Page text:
Originally published on October 28, 2021 by National Council on Teacher Quality
A recent Education Week op-ed takes to task many of the advocates for the “science of reading,” asserting that they must share some of the blame for the reluctance on the part of many classroom teachers to adopt more effective methods of reading instruction.
Speaking to some of the pushback around the popular term “science of reading,” English learner expert and Stanford professor emeritus Claude Goldenberg contends it is the consequence of a number of differing interpretations of what constitutes the science of reading, including a view of what it takes to create a good reader that is far too narrow. In particular, those educators who teach English learners have raised concerns about what they see as an overemphasis on word recognition and decoding skills, while neglecting equally important skills related to oral language development, syntax, vocabulary, and comprehension (see examples of these concerns here and here).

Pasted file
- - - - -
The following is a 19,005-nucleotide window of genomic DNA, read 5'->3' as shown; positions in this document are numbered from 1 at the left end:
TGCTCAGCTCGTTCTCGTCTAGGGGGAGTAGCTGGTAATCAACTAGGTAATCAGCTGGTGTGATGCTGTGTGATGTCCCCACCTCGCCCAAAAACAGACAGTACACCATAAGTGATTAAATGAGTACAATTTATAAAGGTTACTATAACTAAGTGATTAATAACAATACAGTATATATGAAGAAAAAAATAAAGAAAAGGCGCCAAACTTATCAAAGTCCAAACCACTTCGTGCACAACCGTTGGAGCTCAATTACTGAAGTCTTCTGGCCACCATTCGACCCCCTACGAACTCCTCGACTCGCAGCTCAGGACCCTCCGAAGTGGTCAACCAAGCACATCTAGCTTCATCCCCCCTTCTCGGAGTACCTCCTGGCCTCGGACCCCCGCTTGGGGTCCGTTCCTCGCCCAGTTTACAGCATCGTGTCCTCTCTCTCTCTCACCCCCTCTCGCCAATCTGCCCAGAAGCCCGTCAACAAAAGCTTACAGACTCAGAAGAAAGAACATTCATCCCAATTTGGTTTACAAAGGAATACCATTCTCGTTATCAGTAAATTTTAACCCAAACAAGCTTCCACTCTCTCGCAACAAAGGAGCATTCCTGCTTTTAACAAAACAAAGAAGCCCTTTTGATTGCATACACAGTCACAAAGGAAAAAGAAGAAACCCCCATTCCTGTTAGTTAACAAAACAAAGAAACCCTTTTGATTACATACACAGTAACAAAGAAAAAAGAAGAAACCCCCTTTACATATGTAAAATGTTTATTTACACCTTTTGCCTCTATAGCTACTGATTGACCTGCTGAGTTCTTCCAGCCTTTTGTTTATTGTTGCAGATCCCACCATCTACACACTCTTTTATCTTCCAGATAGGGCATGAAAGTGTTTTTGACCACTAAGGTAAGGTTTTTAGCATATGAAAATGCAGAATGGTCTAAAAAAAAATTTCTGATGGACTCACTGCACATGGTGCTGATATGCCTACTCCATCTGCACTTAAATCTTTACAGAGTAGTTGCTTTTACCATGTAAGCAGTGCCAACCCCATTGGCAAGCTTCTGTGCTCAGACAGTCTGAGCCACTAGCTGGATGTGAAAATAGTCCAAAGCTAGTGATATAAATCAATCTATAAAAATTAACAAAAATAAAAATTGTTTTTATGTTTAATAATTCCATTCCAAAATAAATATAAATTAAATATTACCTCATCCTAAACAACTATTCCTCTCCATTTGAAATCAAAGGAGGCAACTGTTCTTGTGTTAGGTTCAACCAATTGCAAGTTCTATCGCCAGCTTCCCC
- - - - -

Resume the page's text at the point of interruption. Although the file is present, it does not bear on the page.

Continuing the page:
These concerns are not wrong. For children to learn English as a second language—and indeed for all children to become good readers—there needs to be much more focus on oral language development than is common in today’s classrooms. For English learners, it requires explicit instruction in the letter sounds that are different from those in the first language, careful instruction in the syntax and spoken grammar of English, academic and general vocabulary, and continual exposure to rich content and conversation from the very start of school.
Read the full article on the National Council on Teacher Quality website.